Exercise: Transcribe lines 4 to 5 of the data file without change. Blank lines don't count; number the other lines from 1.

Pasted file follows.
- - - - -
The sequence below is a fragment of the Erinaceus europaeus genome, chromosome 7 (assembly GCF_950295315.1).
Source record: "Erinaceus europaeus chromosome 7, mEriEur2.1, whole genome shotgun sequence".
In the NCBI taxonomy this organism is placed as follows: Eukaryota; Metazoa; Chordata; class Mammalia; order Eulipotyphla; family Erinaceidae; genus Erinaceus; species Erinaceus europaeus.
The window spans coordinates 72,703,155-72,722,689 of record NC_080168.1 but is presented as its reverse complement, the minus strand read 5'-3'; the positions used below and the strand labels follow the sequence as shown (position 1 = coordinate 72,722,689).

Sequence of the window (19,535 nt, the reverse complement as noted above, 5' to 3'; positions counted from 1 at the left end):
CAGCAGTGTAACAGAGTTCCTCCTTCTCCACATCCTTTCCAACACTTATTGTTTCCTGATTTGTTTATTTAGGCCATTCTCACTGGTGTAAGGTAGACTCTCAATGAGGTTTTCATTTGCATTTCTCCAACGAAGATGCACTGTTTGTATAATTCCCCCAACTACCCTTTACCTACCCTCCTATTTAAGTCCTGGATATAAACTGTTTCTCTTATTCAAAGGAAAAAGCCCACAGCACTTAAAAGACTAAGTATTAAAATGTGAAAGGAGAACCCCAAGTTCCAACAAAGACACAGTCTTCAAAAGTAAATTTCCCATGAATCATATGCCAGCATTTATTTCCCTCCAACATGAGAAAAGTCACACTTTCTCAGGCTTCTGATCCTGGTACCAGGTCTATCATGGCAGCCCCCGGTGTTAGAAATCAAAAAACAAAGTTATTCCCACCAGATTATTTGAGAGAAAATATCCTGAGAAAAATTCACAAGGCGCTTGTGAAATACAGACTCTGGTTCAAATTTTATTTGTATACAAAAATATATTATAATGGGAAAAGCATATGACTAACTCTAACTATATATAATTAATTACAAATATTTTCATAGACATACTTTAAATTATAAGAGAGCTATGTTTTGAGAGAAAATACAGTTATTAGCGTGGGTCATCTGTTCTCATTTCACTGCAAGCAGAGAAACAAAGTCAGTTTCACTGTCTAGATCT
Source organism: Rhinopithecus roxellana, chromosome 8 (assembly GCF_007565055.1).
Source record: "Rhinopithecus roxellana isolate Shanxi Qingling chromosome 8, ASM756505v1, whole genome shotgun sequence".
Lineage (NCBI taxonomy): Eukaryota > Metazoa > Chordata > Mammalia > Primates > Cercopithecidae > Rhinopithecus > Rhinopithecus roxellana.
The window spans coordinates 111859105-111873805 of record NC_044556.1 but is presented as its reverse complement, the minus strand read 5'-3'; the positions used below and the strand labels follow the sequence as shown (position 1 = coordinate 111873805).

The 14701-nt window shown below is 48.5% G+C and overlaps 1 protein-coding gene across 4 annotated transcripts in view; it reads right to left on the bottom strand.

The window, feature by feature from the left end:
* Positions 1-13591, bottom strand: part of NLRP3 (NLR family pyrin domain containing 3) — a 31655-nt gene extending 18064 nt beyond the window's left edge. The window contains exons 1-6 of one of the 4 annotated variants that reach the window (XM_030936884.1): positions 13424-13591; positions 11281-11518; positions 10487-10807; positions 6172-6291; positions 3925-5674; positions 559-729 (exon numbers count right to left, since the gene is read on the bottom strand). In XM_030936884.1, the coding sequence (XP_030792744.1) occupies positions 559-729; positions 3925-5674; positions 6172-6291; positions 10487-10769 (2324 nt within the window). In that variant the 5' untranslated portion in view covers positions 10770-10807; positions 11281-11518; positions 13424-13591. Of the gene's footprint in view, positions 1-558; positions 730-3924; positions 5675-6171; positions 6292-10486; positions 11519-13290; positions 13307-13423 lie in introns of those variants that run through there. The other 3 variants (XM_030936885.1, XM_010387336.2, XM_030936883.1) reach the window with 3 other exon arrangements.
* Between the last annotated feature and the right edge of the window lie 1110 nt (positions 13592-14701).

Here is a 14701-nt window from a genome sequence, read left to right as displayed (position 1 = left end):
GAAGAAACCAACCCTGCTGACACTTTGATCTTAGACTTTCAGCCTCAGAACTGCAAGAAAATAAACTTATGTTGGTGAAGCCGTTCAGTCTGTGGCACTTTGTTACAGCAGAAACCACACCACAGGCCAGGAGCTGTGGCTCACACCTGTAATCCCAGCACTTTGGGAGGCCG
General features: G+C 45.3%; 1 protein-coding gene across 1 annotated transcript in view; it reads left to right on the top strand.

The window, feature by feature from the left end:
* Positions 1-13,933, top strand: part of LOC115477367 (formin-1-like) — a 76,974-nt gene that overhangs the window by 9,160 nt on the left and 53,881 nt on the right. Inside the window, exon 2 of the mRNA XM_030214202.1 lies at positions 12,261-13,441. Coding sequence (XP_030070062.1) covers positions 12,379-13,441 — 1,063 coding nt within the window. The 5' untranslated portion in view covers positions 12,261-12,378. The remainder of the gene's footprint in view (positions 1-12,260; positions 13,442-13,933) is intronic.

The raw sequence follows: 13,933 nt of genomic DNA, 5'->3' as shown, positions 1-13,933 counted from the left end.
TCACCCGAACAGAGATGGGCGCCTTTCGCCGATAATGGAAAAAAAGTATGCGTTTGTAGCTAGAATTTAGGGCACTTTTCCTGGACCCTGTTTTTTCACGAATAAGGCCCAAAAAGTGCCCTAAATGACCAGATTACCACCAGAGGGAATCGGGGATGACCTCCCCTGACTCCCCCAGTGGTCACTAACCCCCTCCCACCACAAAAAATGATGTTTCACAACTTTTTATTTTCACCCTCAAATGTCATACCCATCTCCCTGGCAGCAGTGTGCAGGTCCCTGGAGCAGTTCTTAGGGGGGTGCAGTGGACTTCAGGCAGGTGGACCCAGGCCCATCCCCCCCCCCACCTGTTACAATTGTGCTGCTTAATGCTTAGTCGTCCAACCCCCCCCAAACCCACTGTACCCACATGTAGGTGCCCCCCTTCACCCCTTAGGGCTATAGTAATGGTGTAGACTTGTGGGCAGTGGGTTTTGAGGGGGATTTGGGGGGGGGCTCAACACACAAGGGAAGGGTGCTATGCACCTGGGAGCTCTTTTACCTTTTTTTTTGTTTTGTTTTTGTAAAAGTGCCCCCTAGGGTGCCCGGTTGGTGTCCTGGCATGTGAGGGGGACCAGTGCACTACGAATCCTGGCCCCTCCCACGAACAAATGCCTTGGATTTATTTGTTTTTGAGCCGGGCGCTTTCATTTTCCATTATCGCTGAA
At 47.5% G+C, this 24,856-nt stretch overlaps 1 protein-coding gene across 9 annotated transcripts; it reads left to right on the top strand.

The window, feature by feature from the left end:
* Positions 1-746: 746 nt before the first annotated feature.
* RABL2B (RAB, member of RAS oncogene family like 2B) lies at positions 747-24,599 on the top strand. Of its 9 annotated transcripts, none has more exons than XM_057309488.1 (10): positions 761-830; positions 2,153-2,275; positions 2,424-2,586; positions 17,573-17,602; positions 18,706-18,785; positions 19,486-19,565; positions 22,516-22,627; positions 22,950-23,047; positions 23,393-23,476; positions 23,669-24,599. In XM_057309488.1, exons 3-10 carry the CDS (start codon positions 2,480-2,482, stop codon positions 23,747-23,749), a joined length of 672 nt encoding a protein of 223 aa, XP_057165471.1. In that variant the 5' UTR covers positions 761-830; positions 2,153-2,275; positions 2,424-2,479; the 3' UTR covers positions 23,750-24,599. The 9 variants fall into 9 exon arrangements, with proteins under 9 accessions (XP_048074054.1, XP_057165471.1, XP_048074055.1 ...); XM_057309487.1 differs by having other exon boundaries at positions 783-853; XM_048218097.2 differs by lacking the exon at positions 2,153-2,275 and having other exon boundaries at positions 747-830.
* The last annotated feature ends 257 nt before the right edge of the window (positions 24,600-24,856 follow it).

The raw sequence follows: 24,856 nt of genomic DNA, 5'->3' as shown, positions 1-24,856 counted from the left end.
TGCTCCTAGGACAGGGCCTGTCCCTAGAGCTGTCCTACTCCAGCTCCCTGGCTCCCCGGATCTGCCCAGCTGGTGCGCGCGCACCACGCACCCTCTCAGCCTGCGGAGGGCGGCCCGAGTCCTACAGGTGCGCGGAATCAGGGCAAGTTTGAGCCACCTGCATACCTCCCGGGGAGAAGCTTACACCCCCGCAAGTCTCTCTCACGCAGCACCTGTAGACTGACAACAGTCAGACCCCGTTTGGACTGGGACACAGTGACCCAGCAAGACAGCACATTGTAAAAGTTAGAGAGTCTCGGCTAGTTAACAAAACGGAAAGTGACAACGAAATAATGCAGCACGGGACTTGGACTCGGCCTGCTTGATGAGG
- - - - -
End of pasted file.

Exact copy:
The window spans coordinates 72,703,155-72,722,689 of record NC_080168.1 but is presented as its reverse complement, the minus strand read 5'-3'; the positions used below and the strand labels follow the sequence as shown (position 1 = coordinate 72,722,689).

Sequence of the window (19,535 nt, the reverse complement as noted above, 5' to 3'; positions counted from 1 at the left end):